LEXINGTON, Ky. (July 2, 2020) — The Fourth of July is almost here.
Although festivities may look different this year, many will still be celebrating the signing of the Declaration of Independence with picnics and barbecues. Something new for some might be fireworks.
Robert McCool, Kentucky Injury Prevention and Research Center’s (KIPRC) Fire Prevention and Safety Program coordinator, reminds individuals that safety is key to enjoying these spectacles.
McCool said these tips will keep celebrations happy:
• Never let kids use fireworks (including sparklers, which are dangerous if someone is poked with one).
• Always follow the directions for using any firework.
• Never hold fireworks (such as Roman candles) in one’s hand unless the directions say that it's OK to do so (very few do).
• Keep a bucket of water or a garden hose handy to extinguish any unexpected fires.
• If a firework fuse burns down but the firework doesn't detonate, leave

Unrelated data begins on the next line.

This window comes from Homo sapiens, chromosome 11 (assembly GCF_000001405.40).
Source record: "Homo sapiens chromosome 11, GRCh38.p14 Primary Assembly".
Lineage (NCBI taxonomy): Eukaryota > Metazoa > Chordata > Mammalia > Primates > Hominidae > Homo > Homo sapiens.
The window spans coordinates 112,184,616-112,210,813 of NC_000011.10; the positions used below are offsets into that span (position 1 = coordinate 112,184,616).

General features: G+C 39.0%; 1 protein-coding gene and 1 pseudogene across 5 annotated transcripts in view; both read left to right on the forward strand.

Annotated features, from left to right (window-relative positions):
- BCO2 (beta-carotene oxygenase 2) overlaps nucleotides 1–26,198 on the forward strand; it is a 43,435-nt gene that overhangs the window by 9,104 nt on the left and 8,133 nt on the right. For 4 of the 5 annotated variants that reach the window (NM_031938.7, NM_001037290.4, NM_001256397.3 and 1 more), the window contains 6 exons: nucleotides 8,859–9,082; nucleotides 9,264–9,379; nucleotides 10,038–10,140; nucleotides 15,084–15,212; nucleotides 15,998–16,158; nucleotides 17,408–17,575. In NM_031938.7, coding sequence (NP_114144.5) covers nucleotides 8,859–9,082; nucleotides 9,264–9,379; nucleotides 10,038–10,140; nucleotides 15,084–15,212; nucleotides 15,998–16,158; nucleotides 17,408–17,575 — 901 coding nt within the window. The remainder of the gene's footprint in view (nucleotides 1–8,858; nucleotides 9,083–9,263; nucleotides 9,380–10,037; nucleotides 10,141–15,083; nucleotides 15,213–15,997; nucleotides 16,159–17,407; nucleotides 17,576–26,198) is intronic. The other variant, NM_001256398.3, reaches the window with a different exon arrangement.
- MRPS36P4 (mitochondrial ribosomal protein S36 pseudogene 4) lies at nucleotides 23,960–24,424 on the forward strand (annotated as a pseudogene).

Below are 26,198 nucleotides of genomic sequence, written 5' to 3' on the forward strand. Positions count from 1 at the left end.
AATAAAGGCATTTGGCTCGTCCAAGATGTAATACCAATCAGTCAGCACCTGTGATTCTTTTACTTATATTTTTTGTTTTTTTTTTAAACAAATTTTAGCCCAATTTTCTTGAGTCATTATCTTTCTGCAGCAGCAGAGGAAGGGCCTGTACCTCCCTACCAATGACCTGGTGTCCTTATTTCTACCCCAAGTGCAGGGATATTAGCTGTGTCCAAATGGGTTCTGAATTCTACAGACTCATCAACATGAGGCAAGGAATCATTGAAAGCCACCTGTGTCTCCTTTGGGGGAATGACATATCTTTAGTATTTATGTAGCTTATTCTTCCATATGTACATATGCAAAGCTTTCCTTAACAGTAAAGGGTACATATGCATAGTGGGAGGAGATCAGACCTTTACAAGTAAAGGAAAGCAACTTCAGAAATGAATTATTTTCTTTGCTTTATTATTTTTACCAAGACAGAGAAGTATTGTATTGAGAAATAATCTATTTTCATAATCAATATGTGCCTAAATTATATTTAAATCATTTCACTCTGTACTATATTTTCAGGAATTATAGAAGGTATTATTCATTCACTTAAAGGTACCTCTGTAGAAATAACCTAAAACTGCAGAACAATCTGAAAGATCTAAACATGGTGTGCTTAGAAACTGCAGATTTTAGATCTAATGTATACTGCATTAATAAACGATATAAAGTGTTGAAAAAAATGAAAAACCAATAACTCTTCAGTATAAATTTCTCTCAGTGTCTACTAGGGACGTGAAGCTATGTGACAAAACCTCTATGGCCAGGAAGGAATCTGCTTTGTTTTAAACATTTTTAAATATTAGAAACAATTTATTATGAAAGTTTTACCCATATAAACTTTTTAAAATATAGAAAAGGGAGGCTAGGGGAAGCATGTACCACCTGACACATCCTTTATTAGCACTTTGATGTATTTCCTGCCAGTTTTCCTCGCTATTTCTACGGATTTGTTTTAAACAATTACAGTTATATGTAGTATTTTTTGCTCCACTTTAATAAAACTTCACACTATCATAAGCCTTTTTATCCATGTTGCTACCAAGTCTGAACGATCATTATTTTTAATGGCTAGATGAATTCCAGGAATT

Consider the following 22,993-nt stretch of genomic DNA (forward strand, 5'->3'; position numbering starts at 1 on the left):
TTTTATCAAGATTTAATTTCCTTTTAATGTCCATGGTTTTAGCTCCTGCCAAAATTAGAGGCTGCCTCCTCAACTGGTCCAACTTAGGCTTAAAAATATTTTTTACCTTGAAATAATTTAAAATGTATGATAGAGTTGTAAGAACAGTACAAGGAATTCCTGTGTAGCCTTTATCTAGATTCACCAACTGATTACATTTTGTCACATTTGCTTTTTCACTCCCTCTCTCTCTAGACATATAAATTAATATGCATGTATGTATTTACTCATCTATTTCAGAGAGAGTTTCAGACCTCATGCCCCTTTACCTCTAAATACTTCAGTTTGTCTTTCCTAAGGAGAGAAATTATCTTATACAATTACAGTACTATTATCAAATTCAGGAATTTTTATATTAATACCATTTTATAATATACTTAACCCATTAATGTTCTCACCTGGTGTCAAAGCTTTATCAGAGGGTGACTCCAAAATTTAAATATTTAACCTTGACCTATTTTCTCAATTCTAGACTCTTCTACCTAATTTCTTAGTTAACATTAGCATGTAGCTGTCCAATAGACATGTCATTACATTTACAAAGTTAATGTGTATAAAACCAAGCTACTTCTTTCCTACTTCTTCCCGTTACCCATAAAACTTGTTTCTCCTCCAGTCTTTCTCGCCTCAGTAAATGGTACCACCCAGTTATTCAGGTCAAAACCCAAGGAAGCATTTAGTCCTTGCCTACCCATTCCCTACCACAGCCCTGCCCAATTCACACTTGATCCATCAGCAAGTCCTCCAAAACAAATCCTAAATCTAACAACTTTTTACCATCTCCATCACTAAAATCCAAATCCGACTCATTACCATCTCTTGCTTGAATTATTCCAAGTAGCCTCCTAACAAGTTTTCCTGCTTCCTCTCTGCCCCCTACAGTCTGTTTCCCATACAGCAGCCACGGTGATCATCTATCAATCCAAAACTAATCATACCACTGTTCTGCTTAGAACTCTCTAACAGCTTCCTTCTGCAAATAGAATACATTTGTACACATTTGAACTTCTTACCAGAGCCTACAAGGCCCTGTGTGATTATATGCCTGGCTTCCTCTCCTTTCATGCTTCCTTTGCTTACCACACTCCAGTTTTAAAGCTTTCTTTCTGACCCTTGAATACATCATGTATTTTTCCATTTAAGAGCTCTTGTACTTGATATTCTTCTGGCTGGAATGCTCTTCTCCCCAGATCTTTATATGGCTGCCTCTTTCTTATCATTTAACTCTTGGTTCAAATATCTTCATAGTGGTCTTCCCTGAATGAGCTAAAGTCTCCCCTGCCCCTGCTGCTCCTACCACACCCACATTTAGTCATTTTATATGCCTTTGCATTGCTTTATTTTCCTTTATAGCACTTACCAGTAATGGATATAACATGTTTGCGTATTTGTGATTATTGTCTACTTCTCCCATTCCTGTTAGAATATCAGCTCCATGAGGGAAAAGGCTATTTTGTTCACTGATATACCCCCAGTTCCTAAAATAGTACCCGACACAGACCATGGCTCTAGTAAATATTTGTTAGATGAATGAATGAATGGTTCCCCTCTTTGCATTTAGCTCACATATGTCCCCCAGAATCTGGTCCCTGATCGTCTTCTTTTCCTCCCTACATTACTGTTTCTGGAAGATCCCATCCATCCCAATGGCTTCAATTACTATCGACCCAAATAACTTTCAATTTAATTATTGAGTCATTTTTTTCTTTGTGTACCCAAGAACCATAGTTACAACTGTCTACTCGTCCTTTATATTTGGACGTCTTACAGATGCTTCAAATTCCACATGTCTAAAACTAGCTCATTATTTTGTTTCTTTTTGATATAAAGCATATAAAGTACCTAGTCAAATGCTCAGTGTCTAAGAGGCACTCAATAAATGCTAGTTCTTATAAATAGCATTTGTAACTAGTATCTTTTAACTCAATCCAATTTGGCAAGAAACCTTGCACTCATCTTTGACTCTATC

it alone for at least 10 minutes and then put it in water.
• Never point a firework at another person, animal, or property.
• Do not use homemade fireworks or illegal explosives.
• Have a designated adult shooter for fireworks, as alcohol and fireworks don’t mix.
• Obey all local laws.
McCool also emphasized the importance of launching aerial fireworks — rockets, mortars, etc. —as close to vertical as possible. This minimizes the horizontal distance fireworks travel, making it easier to see where any potentially hot remnants fall. It also ensures that the firework reaches its maximum altitude before it detonates.
“Fires are started each year by hot or burning firework remnants that fall onto flammable materials (e.g., dry leaves in gutters, dry grass, etc.),” McCool said. “Launching aerial fireworks at an angle increases their horizontal range while reducing their altitude at detonation, so it significantly increases the chance of hot or burning remnants reaching the ground — and making them too far away to see.”
The Kentucky Injury Prevention and Research Center is part of the University of Kentucky’s College of Public Health and is a bona fide agent for the Kentucky Department for Public Health.
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